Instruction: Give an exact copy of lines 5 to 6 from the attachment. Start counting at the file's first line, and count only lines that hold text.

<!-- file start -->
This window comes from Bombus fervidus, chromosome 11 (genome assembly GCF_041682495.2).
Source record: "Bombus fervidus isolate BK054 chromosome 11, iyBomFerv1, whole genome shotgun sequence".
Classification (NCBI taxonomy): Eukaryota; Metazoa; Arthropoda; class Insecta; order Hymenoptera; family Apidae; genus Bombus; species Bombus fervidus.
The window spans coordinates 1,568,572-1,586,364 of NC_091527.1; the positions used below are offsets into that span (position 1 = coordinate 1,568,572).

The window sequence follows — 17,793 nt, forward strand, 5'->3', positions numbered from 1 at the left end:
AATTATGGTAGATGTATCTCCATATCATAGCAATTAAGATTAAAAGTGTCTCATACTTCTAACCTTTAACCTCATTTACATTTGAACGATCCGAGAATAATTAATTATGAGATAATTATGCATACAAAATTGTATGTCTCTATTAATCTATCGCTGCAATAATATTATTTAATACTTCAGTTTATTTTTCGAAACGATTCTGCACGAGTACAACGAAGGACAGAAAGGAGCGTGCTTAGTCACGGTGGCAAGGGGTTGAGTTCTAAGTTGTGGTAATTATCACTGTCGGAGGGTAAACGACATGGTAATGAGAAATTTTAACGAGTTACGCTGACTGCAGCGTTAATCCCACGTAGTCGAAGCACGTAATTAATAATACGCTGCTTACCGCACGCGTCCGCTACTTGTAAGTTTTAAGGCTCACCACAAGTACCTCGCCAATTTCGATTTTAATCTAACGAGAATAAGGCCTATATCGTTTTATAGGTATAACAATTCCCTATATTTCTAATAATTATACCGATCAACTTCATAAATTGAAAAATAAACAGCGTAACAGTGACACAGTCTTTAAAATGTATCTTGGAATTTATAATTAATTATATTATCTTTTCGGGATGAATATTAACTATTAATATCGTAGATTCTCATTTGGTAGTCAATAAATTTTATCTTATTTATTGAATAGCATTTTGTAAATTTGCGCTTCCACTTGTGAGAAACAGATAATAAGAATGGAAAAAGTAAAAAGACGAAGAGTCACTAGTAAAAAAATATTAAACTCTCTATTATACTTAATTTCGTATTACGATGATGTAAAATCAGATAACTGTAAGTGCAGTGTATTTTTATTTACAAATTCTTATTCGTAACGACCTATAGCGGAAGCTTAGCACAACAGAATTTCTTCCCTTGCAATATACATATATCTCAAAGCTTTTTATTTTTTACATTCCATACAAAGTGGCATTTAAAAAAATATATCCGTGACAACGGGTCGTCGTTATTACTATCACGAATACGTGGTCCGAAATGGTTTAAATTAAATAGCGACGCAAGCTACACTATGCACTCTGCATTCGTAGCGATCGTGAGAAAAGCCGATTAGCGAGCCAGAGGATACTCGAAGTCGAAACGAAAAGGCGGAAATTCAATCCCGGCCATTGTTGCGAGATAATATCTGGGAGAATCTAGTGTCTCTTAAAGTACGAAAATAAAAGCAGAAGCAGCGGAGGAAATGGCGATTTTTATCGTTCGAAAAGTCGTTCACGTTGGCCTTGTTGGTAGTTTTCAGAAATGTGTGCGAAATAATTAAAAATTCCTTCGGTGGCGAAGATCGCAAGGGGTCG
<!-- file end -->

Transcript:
The window sequence follows — 17,793 nt, forward strand, 5'->3', positions numbered from 1 at the left end:
AATTATGGTAGATGTATCTCCATATCATAGCAATTAAGATTAAAAGTGTCTCATACTTCTAACCTTTAACCTCATTTACATTTGAACGATCCGAGAATAATTAATTATGAGATAATTATGCATACAAAATTGTATGTCTCTATTAATCTATCGCTGCAATAATATTATTTAATACTTCAGTTTATTTTTCGAAACGATTCTGCACGAGTACAACGAAGGACAGAAAGGAGCGTGCTTAGTCACGGTGGCAAGGGGTTGAGTTCTAAGTTGTGGTAATTATCACTGTCGGAGGGTAAACGACATGGTAATGAGAAATTTTAACGAGTTACGCTGACTGCAGCGTTAATCCCACGTAGTCGAAGCACGTAATTAATAATACGCTGCTTACCGCACGCGTCCGCTACTTGTAAGTTTTAAGGCTCACCACAAGTACCTCGCCAATTTCGATTTTAATCTAACGAGAATAAGGCCTATATCGTTTTATAGGTATAACAATTCCCTATATTTCTAATAATTATACCGATCAACTTCATAAATTGAAAAATAAACAGCGTAACAGTGACACAGTCTTTAAAATGTATCTTGGAATTTATAATTAATTATATTATCTTTTCGGGATGAATATTAACTATTAATATCGTAGATTCTCATTTGGTAGTCAATAAATTTTATCTTATTTATTGAATAGCATTTTGTAAATTTGCGCTTCCACTTGTGAGAAACAGATAATAAGAATGGAAAAAGTAAAAAGACGAAGAGTCACTAGTAAAAAAATATTAAACTCTCTATTATACTTAATTTCGTATTACGATGATGTAAAATCAGATAACTGTAAGTGCAGTGTATTTTTATTTACAAATTCTTATTCGTAACGACCTATAGCGGAAGCTTAGCACAACAGAATTTCTTCCCTTGCAATATACATATATCTCAAAGCTTTTTATTTTTTACATTCCATACAAAGTGGCATTTAAAAAAATATATCCGTGACAACGGGTCGTCGTTATTACTATCACGAATACGTGGTCCGAAATGGTTTAAATTAAATAGCGACGCAAGCTACACTATGCACTCTGCATTCGTAGCGATCGTGAGAAAAGCCGATTAGCGAGCCAGAGGATACTCGAAGTCGAAACGAAAAGGCGGAAATTCAATCCCGGCCATTGTTGCGAGATAATATCTGGGAGAATCTAGTGTCTCTTAAAGTACGAAAATAAAAGCAGAAGCAGCGGAGGAAATGGCGATTTTTATCGTTCGAAAAGTCGTTCACGTTGGCCTTGTTGGTAGTTTTCAGAAATGTGTGCGAAATAATTAAAAATTCCTTCGGTGGCGAAGATCGCAAGGGGTCG